There is also a good way to temper the summer heat of temperate Europe: just abandon some farmland, leave it to go wild and leafy, and the thermometer will drop by perhaps as much as 1°C.

And, paradoxically, there is even a leafy way to warm the Arctic: burn lots of fossil fuels, precipitate a climate crisis, advance the growth of spring foliage by three weeks or so, and check the thermometer. The region will be even warmer, just because the Arctic has become greener.

These apparently contradictory findings are, more than anything else, a reminder that the pas de deux of vegetation and atmosphere is complex, intricate and finely balanced. Nor are they inconsistent, as each study simply takes the measure of vegetation change on local or regional climate.

Reducing heating

In sum, and for the time being, the big picture remains that forests absorb carbon, and more vigorous growth absorbs more carbon to significantly reduce the average rates of global heating across the entire planet.

In effect, all three studies demonstrate that vegetation moderates extremes of temperature in three climate zones.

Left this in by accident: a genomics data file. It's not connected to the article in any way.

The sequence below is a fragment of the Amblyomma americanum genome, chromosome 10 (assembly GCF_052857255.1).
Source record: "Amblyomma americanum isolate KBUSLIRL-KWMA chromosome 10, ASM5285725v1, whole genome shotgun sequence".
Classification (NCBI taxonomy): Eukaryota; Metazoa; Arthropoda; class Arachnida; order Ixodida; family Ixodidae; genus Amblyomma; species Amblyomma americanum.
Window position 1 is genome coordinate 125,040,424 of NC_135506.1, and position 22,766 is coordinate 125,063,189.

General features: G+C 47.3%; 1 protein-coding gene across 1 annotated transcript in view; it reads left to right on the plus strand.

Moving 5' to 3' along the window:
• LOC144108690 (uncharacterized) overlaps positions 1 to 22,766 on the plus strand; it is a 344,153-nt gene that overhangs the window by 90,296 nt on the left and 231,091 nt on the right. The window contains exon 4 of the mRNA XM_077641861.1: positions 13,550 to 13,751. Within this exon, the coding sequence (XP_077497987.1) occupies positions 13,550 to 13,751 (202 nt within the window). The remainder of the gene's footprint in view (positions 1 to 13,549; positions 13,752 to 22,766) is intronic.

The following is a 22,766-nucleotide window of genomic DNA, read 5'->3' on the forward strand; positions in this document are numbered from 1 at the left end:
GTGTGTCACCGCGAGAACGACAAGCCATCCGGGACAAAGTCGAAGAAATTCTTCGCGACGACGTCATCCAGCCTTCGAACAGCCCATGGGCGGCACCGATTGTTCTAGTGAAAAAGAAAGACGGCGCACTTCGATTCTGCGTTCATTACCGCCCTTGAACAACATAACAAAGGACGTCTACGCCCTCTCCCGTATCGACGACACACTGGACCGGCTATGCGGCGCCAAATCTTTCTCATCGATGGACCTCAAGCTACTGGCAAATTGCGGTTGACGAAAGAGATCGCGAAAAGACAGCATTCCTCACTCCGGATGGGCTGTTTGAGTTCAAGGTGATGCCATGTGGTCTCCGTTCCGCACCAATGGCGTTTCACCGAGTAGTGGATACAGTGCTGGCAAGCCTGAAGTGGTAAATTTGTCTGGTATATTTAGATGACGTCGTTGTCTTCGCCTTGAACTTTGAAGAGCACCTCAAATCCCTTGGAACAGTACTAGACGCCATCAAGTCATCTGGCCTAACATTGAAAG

Brazilian scientists report in the Public Library of Science journal
PLOS One that they subdivided a tract of the Atlantic rainforest in the southeast of the nation into 120-metre squares, measured those segments that had been part-felled or clear-felled, and read the local land surface temperatures.

If even one fourth of a hectare had been cleared, the local temperature went up by 1°C. If the entire hectare had been razed, the rise could be as high as 4°C.

Risk to trees

The Atlantic rainforest is one of the world’s richest ecosystems: it covers 15% of Brazil, but 72% of the population lives there. It holds seven of Brazil’s nine largest drainage basins, delivers water to 130 million people and its dams provide 60% of the nation’s hydroelectric power.